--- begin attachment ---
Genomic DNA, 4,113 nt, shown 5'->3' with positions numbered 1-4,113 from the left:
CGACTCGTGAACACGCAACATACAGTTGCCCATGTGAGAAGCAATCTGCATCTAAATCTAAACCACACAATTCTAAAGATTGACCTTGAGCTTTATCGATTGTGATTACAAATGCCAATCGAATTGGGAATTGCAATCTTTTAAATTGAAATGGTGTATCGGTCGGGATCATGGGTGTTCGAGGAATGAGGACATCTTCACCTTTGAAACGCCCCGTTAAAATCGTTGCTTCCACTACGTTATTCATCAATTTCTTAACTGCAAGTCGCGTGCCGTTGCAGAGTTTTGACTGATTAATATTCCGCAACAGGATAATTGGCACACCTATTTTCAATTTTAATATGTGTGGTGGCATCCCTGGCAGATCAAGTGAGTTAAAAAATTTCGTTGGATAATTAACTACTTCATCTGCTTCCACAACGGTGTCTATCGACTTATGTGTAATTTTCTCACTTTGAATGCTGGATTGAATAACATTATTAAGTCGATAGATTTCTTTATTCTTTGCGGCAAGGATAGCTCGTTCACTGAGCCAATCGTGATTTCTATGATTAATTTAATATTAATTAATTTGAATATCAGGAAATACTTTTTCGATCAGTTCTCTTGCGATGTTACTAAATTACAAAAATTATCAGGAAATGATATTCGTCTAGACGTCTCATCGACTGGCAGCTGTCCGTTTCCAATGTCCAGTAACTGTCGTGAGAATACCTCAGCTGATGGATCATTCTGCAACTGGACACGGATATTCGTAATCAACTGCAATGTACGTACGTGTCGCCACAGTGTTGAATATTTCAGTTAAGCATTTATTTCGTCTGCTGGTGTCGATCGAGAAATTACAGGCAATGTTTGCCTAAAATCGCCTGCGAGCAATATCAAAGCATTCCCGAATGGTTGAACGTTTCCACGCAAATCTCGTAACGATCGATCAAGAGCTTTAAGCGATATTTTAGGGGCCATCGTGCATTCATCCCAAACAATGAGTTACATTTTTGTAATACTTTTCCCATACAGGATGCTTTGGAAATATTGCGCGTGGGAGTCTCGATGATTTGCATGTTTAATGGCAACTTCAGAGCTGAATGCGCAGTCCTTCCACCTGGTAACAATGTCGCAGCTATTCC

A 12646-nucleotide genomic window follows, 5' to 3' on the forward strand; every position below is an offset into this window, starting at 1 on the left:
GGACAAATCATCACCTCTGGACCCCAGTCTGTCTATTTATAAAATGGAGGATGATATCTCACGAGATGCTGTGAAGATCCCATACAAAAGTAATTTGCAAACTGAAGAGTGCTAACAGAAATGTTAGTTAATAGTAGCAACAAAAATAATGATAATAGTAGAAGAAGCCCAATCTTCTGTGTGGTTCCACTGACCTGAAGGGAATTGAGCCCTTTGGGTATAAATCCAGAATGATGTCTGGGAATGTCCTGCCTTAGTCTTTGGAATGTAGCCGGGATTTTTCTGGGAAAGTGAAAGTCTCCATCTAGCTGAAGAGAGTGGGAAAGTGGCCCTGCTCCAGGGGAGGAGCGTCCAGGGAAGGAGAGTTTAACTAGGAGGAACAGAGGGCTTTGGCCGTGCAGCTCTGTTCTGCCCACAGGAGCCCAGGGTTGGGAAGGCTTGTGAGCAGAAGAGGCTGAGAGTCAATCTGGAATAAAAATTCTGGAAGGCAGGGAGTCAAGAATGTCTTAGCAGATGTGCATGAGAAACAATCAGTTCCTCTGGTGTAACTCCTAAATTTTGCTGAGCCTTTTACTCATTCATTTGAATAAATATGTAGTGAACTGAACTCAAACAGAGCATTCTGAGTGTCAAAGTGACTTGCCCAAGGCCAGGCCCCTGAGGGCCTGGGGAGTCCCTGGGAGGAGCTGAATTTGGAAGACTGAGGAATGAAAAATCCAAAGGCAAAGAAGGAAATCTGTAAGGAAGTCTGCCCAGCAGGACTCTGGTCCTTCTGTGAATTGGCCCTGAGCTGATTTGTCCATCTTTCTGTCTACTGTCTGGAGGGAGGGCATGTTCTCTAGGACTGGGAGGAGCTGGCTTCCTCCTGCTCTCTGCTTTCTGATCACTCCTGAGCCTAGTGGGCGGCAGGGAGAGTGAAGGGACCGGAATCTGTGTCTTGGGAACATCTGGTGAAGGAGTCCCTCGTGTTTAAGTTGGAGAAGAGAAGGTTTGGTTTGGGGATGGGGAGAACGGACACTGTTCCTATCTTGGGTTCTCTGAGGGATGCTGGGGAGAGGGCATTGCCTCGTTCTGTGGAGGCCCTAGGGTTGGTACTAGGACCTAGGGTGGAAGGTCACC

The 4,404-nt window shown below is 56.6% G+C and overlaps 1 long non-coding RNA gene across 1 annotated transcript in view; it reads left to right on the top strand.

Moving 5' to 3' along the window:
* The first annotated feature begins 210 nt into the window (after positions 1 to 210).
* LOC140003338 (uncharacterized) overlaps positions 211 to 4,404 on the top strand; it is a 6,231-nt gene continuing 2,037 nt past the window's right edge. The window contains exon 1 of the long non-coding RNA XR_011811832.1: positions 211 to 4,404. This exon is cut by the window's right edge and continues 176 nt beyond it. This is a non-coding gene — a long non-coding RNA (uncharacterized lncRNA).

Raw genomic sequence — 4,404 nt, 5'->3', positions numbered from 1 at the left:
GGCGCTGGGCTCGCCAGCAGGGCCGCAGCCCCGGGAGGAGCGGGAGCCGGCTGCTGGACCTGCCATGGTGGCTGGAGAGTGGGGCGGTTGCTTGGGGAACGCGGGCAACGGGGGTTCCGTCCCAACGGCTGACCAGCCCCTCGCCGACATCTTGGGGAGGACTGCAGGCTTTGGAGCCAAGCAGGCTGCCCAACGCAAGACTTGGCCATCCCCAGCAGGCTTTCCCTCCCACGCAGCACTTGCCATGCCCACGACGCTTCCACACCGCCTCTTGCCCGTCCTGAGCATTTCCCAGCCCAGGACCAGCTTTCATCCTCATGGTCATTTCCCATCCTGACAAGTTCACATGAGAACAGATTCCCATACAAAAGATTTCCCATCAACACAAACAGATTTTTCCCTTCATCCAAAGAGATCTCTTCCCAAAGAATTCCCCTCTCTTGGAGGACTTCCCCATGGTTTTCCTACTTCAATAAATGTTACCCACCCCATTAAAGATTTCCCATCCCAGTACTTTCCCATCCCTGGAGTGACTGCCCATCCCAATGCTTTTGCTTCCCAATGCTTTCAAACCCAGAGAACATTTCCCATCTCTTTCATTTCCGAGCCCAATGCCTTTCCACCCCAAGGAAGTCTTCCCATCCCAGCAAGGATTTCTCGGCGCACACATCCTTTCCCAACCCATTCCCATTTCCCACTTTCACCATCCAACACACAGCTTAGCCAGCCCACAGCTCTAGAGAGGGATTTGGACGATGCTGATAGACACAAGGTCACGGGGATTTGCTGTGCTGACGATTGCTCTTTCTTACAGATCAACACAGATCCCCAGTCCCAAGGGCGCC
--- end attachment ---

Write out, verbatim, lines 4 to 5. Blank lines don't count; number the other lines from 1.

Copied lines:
GGACAAATCATCACCTCTGGACCCCAGTCTGTCTATTTATAAAATGGAGGATGATATCTCACGAGATGCTGTGAAGATCCCATACAAAAGTAATTTGCAAACTGAAGAGTGCTAACAGAAATGTTAGTTAATAGTAGCAACAAAAATAATGATAATAGTAGAAGAAGCCCAATCTTCTGTGTGGTTCCACTGACCTGAAGGGAATTGAGCCCTTTGGGTATAAATCCAGAATGATGTCTGGGAATGTCCTGCCTTAGTCTTTGGAATGTAGCCGGGATTTTTCTGGGAAAGTGAAAGTCTCCATCTAGCTGAAGAGAGTGGGAAAGTGGCCCTGCTCCAGGGGAGGAGCGTCCAGGGAAGGAGAGTTTAACTAGGAGGAACAGAGGGCTTTGGCCGTGCAGCTCTGTTCTGCCCACAGGAGCCCAGGGTTGGGAAGGCTTGTGAGCAGAAGAGGCTGAGAGTCAATCTGGAATAAAAATTCTGGAAGGCAGGGAGTCAAGAATGTCTTAGCAGATGTGCATGAGAAACAATCAGTTCCTCTGGTGTAACTCCTAAATTTTGCTGAGCCTTTTACTCATTCATTTGAATAAATATGTAGTGAACTGAACTCAAACAGAGCATTCTGAGTGTCAAAGTGACTTGCCCAAGGCCAGGCCCCTGAGGGCCTGGGGAGTCCCTGGGAGGAGCTGAATTTGGAAGACTGAGGAATGAAAAATCCAAAGGCAAAGAAGGAAATCTGTAAGGAAGTCTGCCCAGCAGGACTCTGGTCCTTCTGTGAATTGGCCCTGAGCTGATTTGTCCATCTTTCTGTCTACTGTCTGGAGGGAGGGCATGTTCTCTAGGACTGGGAGGAGCTGGCTTCCTCCTGCTCTCTGCTTTCTGATCACTCCTGAGCCTAGTGGGCGGCAGGGAGAGTGAAGGGACCGGAATCTGTGTCTTGGGAACATCTGGTGAAGGAGTCCCTCGTGTTTAAGTTGGAGAAGAGAAGGTTTGGTTTGGGGATGGGGAGAACGGACACTGTTCCTATCTTGGGTTCTCTGAGGGATGCTGGGGAGAGGGCATTGCCTCGTTCTGTGGAGGCCCTAGGGTTGGTACTAGGACCTAGGGTGGAAGGTCACC

The 4,404-nt window shown below is 56.6% G+C and overlaps 1 long non-coding RNA gene across 1 annotated transcript in view; it reads left to right on the top strand.